Here's the deal--horse feed prices have gone up quite a bit in recent years. For large farms, feeding a brand name feed can cost a lot more than feeding a mix that is custom prepared by a local mill. In many cases, the mix prepared by the local mill is NOT inferior--the local mill simply simply has less overhead. They don't have advertising costs or fancy bags, and the feed only gets shipped once (instead of being produced at a distant mill and getting shipped again to the feed store, and then again to you). For many farms, switching to a locally milled feed isn't about "saving money" as it is about finding a way to prevent board rate increases.

                      The best way to approach this is to simply tell the BO that you feel that your horse did better on the other feed and that you are willing to pay the difference to have him put back on the other feeds.

                      Comment


                        #12
                        OP, can you post a legible picture of the store brand feed, and can you tell us what *you* think the significant differences are between the old and new feeds, including ingredients, protein, NSC, fortification, and recommended amount to feed?

                        Comment


                          #13
                          I think your number one issue is that this horse is without hay for long periods of time. That is a HUGE deal.

                          That alone would be a deal breaker for me in a boarding barn. Most horses need free choice forrage 24/7, unless they have a metabolic issue.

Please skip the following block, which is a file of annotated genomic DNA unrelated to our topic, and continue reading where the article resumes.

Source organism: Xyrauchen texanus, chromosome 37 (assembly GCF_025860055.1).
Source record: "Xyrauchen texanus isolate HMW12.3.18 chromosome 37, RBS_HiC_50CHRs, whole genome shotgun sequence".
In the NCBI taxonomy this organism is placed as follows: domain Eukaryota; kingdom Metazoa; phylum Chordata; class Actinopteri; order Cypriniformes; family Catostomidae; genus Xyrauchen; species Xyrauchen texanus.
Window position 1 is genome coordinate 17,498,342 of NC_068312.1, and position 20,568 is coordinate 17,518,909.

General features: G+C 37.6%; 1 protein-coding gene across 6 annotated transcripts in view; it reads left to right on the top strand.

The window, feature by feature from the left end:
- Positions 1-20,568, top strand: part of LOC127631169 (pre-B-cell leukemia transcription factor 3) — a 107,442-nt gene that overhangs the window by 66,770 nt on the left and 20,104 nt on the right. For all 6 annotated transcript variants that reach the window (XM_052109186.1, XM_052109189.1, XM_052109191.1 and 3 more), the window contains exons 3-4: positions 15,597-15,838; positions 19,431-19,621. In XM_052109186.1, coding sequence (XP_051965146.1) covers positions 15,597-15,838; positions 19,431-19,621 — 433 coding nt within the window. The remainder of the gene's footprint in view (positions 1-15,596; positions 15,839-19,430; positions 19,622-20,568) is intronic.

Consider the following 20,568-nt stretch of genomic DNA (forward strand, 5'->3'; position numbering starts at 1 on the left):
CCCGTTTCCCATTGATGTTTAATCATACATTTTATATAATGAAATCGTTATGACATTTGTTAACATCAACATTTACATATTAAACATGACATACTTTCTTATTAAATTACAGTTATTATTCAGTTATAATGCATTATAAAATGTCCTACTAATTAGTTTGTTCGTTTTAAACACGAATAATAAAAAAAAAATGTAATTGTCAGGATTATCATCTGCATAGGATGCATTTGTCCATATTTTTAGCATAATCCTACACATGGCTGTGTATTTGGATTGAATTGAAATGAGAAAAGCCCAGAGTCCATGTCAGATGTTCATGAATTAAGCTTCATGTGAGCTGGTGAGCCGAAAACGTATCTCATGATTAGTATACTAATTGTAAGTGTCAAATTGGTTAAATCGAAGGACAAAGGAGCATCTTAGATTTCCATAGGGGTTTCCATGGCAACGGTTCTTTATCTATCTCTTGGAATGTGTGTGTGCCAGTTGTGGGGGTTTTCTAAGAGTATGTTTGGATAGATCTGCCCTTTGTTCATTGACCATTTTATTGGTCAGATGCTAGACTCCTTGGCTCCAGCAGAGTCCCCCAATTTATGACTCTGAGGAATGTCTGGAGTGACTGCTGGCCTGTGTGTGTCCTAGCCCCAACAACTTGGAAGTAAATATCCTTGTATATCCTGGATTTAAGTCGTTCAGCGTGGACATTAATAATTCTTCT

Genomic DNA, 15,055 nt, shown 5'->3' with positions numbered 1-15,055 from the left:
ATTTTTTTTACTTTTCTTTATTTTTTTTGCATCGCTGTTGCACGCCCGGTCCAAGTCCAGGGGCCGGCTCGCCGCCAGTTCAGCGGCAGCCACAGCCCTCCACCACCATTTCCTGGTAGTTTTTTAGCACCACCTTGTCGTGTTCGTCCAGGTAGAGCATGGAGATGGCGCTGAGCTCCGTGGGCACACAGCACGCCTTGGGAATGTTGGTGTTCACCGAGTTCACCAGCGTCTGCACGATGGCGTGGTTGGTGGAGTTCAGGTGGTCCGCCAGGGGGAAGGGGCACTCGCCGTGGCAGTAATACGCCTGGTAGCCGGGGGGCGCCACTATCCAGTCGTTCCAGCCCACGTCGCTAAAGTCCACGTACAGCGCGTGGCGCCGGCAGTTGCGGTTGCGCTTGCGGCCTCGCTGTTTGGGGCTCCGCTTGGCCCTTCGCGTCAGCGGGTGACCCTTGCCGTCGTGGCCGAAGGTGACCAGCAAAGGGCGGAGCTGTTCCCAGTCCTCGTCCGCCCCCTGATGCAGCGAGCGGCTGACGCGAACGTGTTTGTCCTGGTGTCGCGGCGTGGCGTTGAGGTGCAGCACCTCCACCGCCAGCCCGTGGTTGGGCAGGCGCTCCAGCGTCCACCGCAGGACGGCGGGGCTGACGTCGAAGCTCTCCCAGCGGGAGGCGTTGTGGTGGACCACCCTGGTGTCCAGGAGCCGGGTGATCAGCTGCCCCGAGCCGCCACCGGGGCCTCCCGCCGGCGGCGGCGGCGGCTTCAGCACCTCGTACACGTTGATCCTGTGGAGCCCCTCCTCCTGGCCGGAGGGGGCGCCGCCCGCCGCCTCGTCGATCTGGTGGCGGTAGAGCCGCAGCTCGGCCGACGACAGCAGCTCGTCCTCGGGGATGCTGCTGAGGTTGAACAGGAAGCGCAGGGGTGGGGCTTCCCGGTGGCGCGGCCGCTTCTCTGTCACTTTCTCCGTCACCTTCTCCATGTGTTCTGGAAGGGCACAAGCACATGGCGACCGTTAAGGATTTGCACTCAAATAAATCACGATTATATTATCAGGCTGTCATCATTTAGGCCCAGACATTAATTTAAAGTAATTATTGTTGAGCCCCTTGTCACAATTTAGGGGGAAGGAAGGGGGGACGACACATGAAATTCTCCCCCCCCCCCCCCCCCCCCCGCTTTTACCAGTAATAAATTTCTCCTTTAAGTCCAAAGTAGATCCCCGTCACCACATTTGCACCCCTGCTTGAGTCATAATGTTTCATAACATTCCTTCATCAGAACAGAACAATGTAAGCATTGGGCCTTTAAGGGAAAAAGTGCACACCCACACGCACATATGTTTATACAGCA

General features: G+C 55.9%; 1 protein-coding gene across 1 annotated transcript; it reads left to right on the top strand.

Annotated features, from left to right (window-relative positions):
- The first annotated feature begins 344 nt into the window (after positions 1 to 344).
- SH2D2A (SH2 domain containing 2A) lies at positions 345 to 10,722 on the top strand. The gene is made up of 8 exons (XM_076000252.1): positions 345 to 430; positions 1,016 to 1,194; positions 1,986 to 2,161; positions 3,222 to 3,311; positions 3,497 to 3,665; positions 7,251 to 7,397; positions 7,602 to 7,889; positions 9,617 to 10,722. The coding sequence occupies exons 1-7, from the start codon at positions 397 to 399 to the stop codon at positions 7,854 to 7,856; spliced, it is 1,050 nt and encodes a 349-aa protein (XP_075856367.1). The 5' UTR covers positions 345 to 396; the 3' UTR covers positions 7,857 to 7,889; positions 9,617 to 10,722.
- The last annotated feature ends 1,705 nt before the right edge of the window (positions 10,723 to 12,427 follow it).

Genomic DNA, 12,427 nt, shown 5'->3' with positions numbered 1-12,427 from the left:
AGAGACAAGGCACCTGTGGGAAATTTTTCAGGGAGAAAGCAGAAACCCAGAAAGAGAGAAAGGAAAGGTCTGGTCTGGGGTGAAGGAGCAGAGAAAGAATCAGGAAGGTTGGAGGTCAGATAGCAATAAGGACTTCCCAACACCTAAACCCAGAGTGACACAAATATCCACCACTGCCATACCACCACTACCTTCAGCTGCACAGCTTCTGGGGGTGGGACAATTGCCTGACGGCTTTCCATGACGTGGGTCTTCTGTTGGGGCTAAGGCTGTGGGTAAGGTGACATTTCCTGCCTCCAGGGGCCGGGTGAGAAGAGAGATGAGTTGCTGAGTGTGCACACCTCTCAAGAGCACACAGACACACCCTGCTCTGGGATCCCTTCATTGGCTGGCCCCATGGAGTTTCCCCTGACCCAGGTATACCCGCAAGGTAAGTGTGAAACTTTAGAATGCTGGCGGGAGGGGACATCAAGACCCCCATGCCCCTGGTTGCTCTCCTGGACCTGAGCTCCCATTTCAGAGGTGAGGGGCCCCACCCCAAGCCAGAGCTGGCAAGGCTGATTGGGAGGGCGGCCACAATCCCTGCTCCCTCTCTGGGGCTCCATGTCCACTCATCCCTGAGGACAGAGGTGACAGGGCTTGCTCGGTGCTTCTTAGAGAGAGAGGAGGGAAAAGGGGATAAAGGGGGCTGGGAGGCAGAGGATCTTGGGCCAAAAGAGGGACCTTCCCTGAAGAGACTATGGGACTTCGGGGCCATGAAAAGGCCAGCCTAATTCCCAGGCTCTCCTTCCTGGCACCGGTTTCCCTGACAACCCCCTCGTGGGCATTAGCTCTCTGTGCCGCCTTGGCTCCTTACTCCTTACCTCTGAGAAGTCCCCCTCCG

Bad quality grain does present a host of other concerns. However, with such poor barn management, I'm not sure it is worth the conversation. I'd move the horse if it we're me.

                          Show me your horse and I will tell you who you are.

                          Comment


                            #14
                            Did anyone catch that her horse was only getting 3 cups of the Tribute feed? I would bet that's the reason -- it's much less than the recommended amount, so if the barn is watching costs or just hoping they can shift some horses that don't have high needs to a more "standard" product, someone probably decided that the "average" horses get the standard product, and the high need horses stay on the Tribute.

                            The other detail I picked out: if he was getting a ration balancer plus a small amount of high octane feed, and now he's getting 5 cups of standard feed without any additional vit/min supplement (I'm assuming the standard product is a generic pellet or sweet feed, since I can't see the label), that is also an issue to discuss with management. Have they ordered some other product to replace the ration balancer or a new vit/min supplement for the horses on the standard product?

                            I've been on both sides of this discussion, and have been part of some really good problem solving discussions that start wtih "our feed bills are through the roof. I don't think every horse in the barn needs half a bucket of Purina Senior twice a day." It's like a puzzle, or maybe an algebra problem, with a couple different ways to get to the right answer.